“… we all have work to do to implement the terms of the agreement as the legal process continues,” the statement reads.

Some experts told PublicSource that universities may seek out private equity firms to invest in their teams, a practice that has become increasingly common in professional sports. Some also speculate that the settlement could lead to lower salaries for at least some coaches. Pitt paid its 82 head and assistant coaches about $30 million, collectively, in the 2022-2023 reporting year.

Schools outside the Power Five conferences may be able to opt-in to the revenue-sharing agreement. But the payments may harm smaller schools more, some experts said, with Fried saying they could “bankrupt” at least some. Opting out, though, could “open a competitive gulf” between teams with paid and unpaid athletes, NPR reported.

Duquesne University, a Division I school outside the Power Five conferences whose men’s basketball team made it to March Madness this year, did not make its athletic director available for a requested interview.

What will the settlement mean for Title IX?

The settlement also poses significant questions about gender equity in athletics. Title IX, a federal civil rights law, requires that universities treat their male and female athletes equally, including in scholarships, publicity efforts and travel allowances. If Pitt pays its athletes, will it need to split the money equally between men and women?

The annual payment would be pulled from sponsorships, ticket sales and television revenue — but men’s football and basketball tend to generate much more than other men’s sports, and women’s teams altogether. At Pitt, the men’s teams raised almost $80 million in the 2022-2023 reporting year, with football bringing in about $55 million, federal data shows. 

Combined, the women’s teams generated about $20 million in revenue. 

The Pitt Panther mascot hangs from a lamp at the Petersen Sports Complex. (Photo by Jess Daninhirsch/PublicSource)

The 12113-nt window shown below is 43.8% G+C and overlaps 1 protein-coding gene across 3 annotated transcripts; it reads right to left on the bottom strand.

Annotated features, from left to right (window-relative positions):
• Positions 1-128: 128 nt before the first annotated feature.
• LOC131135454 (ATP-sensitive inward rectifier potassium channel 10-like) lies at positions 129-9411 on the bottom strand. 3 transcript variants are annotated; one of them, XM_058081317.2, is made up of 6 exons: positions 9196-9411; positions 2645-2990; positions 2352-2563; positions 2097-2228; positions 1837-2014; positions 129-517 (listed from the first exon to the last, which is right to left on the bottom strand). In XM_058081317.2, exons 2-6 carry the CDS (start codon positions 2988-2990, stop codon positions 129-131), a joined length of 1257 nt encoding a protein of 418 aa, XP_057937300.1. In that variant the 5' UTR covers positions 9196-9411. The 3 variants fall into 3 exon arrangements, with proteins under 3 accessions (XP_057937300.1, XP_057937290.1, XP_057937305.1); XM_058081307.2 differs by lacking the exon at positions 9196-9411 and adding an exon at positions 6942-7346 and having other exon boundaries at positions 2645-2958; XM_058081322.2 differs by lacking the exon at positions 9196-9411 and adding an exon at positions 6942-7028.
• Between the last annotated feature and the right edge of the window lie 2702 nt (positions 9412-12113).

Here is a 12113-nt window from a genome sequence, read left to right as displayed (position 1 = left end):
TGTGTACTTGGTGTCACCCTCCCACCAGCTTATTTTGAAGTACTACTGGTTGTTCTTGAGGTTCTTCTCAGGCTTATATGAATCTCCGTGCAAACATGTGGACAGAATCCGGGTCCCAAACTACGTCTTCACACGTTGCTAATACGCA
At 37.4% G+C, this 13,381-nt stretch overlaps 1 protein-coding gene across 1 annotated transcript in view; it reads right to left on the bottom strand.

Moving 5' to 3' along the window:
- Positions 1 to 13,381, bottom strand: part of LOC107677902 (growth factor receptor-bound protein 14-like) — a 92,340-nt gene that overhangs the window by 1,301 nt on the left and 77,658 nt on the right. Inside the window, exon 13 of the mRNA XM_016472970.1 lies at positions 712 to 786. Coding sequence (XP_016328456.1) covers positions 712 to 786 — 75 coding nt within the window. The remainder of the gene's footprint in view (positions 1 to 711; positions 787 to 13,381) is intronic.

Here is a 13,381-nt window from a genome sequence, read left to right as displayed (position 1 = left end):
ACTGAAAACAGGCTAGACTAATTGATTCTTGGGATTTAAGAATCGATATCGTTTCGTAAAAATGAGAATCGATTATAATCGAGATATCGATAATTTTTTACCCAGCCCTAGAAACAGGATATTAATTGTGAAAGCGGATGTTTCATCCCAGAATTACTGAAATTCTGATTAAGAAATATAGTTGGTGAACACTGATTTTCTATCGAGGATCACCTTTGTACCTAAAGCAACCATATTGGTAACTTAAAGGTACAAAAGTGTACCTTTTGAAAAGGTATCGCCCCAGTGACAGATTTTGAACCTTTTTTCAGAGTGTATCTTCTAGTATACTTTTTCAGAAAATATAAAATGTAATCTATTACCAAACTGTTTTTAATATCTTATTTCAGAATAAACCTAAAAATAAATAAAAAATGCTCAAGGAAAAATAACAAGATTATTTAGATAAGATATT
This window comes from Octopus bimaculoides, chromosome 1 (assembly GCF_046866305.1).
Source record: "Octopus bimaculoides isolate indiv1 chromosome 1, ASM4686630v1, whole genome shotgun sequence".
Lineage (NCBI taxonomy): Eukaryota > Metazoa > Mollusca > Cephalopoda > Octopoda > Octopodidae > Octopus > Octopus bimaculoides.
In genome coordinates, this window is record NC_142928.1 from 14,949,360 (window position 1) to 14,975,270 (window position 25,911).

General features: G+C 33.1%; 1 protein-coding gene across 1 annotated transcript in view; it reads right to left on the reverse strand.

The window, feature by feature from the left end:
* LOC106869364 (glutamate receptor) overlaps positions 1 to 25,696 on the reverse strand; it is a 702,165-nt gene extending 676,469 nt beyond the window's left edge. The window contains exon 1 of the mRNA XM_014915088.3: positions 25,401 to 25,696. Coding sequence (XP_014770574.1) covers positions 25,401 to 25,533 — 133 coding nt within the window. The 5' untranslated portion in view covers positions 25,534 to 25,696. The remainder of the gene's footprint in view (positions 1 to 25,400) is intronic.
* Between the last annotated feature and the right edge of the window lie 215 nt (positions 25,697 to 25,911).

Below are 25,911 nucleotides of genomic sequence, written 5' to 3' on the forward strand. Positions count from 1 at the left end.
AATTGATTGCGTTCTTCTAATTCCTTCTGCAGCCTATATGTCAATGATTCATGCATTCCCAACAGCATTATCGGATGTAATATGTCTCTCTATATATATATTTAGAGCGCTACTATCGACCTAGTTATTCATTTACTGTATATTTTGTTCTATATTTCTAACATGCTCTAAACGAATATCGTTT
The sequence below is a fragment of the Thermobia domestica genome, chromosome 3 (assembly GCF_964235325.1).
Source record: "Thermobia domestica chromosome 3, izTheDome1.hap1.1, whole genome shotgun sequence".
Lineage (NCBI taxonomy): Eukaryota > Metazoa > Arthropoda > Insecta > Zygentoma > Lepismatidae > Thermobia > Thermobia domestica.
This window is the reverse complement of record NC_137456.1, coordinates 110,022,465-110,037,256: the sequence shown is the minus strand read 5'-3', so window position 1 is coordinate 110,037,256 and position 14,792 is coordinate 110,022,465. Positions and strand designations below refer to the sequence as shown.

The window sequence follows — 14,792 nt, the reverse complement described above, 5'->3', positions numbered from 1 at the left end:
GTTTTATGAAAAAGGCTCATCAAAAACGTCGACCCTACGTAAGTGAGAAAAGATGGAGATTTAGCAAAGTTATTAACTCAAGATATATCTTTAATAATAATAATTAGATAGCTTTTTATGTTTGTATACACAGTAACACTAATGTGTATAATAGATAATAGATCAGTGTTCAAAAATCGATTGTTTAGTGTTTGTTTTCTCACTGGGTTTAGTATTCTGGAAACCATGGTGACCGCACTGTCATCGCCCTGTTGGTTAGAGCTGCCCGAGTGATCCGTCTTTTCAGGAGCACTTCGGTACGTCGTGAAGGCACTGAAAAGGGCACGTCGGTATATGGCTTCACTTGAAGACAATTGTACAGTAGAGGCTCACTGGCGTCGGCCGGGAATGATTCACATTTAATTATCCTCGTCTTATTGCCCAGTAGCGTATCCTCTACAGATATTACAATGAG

Patrick Rishe, director of the sports business program at Washington University in St. Louis, said the Title IX implications are “the biggest challenge” regarding the settlement. But he envisioned a hybrid model working, where half of the annual payment is split evenly among players and the rest is allocated based on performance, television ratings and other criteria.

“A lot of things are going to have to be considered when they try to figure out how to allocate these resources. I think it can be done. You’re not going to please everybody with whatever system you come up with,” Rishe said. 

What if student athletes are considered employees?

Though the settlement may lead to schools like Pitt paying athletes directly, the NCAA maintains that athletes aren’t employees and, therefore, aren’t able to unionize. That could change, as the University of Southern California, the Pac-12 Conference and the NCAA face an unfair labor practice charge that, once litigated, could allow athletes to organize.  

Some observers believe the May settlement could bolster support for classifying athletes as employees and could even “radically alter the equation.” However, Fried said the move could have far-reaching legal and financial consequences. He raised several scenarios, including: 

  • If a school doesn’t recruit a player, can it be sued for discrimination? 
  • Will it need to pay tens of thousands of dollars, per athlete, in insurance premiums for workers compensation? 
  • Will it need to provide unemployment compensation to terminated players? 
  • Will federal workplace regulators impose penalties if players are injured at practice?

These possible costs would be in addition to any annual payments made under the proposed revenue-sharing agreement.

“People might be celebrating right now and saying, ‘Wow, this is great. We’ve got a settlement; we’re going to get paid.’ Well, what does that mean in the long term?” Fried asked. “Celebrations are very short-lived when reality comes into play.”

Emma Folts covers higher education at PublicSource, in partnership with Open Campus. She can be reached at

This story was fact-checked by Jamie Wiggan.

This article first appeared on PublicSource and is republished here under a Creative Commons license.